How USC students turned Zoom into a video game platform for coronavirus life


Just a few weeks ago, when the game world was anticipating the next generation of consoles, such as Sony’s PlayStation 5 and Microsoft’s Xbox Series X, we had no way of knowing that soon a new game platform would emerge. It’s one that had long been right in front of us and seems especially attuned to life during the coronovirus pandemic: Zoom.

Video conferencing platform Zoom had been used regularly and often in business settings, but in our new stay-at-home, work-at-home lifestyle it has become a prime way to connect, be it for jobs, for school, for socializing or even for fitness. And, as an academic team at USC has discovered, it’s a pretty good place to play.

“Play is very natural to fall into, and playing with non-game platforms is something humans have been doing for a long time,” says Aubrey Lynn Isaacman, who is a game designer and student in USC’s Interactive Media MFA program. Isaacman references the Choose Your Own adventure books popular in the 1980s, noting that where there is a medium, there is play.

“With so many people staying at home,” Isaacman says, “we’re going to see a lot of cool, new interactions coming from places we wouldn’t expect.”


Shortly after California Gov. Gavin Newsom placed restrictions on social gatherings, the USC Game School sprang into action. Jeff Watson, an assistant professor of Interactive Media & Games at the university, put out a call for students to create games using Zoom, keying in on the idea that many would now to be utilizing the platform to connect and in need of ways to use it for its full potential — that is, to play, of course.

“It’s kind of reminiscent of what happens with all kinds of technologies,” Watson says via, yes, Zoom. “People think, ‘How can we be playful with this technology?’ Think of early cinema, effectively just filming the proscenium of a play before realizing that we could move the camera around and put the camera on the wheels.

“Of the submissions we’ve seen so far, the ones that are most interesting are the ones that are really taking what can only really happen in Zoom or a system like it and being playful with it,” Watson continues. “I tried to play board games over Zoom, and unless you have a really great set-up it’s clunky. It’s a square peg in a round hole.”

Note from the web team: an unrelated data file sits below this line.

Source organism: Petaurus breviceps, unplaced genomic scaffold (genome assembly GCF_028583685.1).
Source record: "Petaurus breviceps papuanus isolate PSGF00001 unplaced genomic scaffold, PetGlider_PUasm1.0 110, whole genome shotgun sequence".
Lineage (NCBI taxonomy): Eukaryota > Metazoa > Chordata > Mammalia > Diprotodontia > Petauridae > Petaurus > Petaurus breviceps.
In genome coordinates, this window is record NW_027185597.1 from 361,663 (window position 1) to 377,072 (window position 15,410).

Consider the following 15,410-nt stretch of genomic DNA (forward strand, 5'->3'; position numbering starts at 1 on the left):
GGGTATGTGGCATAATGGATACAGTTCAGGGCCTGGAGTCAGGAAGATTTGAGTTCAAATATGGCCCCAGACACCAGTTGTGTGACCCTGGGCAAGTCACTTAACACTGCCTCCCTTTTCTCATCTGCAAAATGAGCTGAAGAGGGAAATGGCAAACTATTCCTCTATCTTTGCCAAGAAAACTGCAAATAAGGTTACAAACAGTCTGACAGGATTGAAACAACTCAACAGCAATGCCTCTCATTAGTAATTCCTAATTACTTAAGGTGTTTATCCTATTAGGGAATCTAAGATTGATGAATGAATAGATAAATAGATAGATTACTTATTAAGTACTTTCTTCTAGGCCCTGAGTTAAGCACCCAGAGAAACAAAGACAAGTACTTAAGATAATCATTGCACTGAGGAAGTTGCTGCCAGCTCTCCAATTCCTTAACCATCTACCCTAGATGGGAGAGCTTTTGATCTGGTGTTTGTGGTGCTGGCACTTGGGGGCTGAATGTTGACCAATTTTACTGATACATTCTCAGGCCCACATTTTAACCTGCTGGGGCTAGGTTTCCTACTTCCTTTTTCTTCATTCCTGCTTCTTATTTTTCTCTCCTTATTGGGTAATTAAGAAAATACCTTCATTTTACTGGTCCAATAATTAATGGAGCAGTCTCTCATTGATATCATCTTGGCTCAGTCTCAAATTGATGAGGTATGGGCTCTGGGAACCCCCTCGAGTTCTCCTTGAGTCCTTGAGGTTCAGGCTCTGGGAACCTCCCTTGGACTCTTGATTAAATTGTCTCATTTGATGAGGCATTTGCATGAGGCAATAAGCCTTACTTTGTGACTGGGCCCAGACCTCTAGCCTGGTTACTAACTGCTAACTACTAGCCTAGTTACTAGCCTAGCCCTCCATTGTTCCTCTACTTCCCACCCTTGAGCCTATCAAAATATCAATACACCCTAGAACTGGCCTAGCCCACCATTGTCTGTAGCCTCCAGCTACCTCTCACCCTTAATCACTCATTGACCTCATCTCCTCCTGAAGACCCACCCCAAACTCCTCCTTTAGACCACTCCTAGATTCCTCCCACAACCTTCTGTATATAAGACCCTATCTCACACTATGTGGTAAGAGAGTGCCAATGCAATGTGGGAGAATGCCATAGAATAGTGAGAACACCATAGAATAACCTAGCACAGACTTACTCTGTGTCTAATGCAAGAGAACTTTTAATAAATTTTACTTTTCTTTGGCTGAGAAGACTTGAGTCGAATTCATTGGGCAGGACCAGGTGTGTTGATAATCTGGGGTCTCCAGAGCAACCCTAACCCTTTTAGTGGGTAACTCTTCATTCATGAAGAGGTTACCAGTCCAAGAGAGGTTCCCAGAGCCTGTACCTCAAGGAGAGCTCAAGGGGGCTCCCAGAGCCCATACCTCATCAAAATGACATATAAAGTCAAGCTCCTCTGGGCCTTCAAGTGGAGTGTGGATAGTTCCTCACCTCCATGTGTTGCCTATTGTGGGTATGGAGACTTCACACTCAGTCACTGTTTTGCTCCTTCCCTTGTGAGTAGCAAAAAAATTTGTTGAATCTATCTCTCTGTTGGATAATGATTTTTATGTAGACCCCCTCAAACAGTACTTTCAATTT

Watson, who is curating the submissions — he will reject no games for quality, he says, but will maintain a certain level of family-friendly decency — has begun posting the offerings on the site More than half the submissions are from USC students. And while open to all, the Watson-led ZoomJam is gaining steam in academic circles. He’s has been in touch with professors and universities in Texas, Australia and elsewhere.

Some of the ZoomJam games lean toward silliness, but they’re also excuses to socialize and a way to force us to stay connected and stay goofy.

“A lot of us will be using platforms like Zoom or Jitsi for work, for school, organizing or just hanging out. I think games can help us get over some of the awkwardness and limitations of these new platforms,” says Dan Lark, a PhD candidate in cinema and media studies at USC. “The thing about these games is that it’s hard to play them alone. You’ll need other people to play with.”


Before you think you have the perfect Zoomjam submission, know there are rules.

The game must be able to be described in 500 words or less. It must work with either the free or educational edition of Zoom. Limited downloadable assets can be used — one monster game includes a PDF as a character creator sheet — but the game should really be playable with nothing beyond common items. And lastly, Watson’s rules state, designers must be cognizant that these games will be played during a pandemic. So it would be wise to avoid potentially triggering subjects such as illness or death.

The early crop of games posted rely heavily on improvisation. “I’d love it if people participate from all walks of life and everywhere,” Watson says. “But I’ll consider this a success if we get 40 or 50 submissions. I would love to see 200 or 300 ideas.”

Watson says he’ll continue to post games as they’re submitted and he’s able to screen them. He’s set a deadline of April 24 for those who wish to participate in the competitive phase of ZoomJam, for which a panel of game designers and academics will chose the top three submissions.

While the games utilize a relatively modern technology — video conferencing — they all have some old-fashioned, campfire-game qualities. It’s important to remember, says Watson, that before the advent of video games, and with it the out-of-date image of a lone figure staring at a screen late into the night, games were almost always social events.